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Section 5: Principles Of Weather Radar Use; Weather Radar Principles - Honeywell IntuVue RDR-4000 Pilot's Manual

3-d automatic weather radar system with forward looking windshear detection for airbus sa/lr aircraft


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IntuVue RDR-4000 Weather Radar Pilot's Guide



Airborne weather avoidance radar, as its name implies, is for avoiding
severe weather - not for penetrating it. Whether to fly into an area of
radar echoes depends on echo intensity, spacing between the echoes,
and the capabilities of both pilot and aircraft. Remember that weather
radar detects only precipitation; it does not detect minute cloud droplets.
Therefore, the radar display provides no assurance of avoiding
inclement weather in clouds and fog. Your display may be clear
between intense echoes; this clear area does not necessarily mean you
can fly between the storms and maintain visual separation from them.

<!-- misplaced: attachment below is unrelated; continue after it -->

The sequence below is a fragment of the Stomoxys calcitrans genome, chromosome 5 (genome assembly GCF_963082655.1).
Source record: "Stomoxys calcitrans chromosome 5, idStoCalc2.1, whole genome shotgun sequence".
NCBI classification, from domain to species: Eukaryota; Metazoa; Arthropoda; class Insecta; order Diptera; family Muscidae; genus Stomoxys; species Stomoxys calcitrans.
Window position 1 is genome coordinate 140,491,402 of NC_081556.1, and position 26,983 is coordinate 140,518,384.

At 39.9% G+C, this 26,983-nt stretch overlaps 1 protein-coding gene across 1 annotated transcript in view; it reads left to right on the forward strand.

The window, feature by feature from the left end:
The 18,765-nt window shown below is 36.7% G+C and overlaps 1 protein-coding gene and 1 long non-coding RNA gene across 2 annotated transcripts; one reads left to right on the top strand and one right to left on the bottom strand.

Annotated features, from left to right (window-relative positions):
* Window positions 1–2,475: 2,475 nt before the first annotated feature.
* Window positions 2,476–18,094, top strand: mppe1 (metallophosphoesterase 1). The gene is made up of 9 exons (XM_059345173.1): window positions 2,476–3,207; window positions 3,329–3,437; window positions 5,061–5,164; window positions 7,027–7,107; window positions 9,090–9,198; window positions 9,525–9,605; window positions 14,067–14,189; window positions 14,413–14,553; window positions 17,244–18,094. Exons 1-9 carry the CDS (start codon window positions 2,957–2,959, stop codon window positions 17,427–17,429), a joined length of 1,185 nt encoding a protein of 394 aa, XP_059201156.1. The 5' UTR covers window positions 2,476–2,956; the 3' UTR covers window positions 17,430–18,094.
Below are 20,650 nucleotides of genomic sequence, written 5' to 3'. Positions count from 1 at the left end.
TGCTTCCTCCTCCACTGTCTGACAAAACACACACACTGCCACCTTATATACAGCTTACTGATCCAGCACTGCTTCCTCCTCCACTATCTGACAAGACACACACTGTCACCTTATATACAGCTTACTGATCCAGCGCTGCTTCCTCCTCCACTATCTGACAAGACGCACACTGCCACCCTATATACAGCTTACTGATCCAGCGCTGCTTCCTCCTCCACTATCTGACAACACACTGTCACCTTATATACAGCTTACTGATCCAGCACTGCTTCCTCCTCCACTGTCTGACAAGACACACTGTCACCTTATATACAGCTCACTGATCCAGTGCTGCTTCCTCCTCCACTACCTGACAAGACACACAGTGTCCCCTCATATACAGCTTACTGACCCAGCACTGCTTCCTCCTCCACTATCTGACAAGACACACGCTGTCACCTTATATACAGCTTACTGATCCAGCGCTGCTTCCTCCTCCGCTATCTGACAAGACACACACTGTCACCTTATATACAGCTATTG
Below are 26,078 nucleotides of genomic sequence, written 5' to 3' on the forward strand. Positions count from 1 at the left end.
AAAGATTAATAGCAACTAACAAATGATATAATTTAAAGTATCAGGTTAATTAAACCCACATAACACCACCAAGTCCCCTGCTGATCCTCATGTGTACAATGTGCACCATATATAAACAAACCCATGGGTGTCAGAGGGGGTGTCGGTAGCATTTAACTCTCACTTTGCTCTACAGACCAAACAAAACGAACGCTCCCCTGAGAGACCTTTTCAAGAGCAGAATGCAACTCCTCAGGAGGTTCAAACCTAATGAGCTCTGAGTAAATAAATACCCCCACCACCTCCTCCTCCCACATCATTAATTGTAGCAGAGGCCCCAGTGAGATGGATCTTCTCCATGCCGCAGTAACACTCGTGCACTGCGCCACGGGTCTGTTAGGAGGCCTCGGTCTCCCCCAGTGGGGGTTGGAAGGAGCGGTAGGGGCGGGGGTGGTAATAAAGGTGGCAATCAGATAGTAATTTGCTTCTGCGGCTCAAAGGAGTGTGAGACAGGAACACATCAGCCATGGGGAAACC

Weather radar detects droplets of precipitation size. The strength of the
radar return (echo) depends on drop size, composition, and amount of
water. Water particles return almost five times as much signal as ice
particles of the same size. This means that rain is more easily detected
than snow, although at times large, wet snowflakes may give a strong
Hail usually has a film of water on its surface; consequently, a hailstone
is often reflected as a very large water particle. Because of this film and
because hailstones usually are larger than raindrops, thunderstorms
with large amounts of wet hail return
stronger signals than those with rain.
Although wet hail is an excellent
reflector of radar energy, some hail
shafts are extremely small (100 yards or
less) and make poor radar targets. If
hailstones are cold and dry, they give
poor returns and might not appear on
the display.
Principles of Weather Radar Use
Rev 1, December 2014

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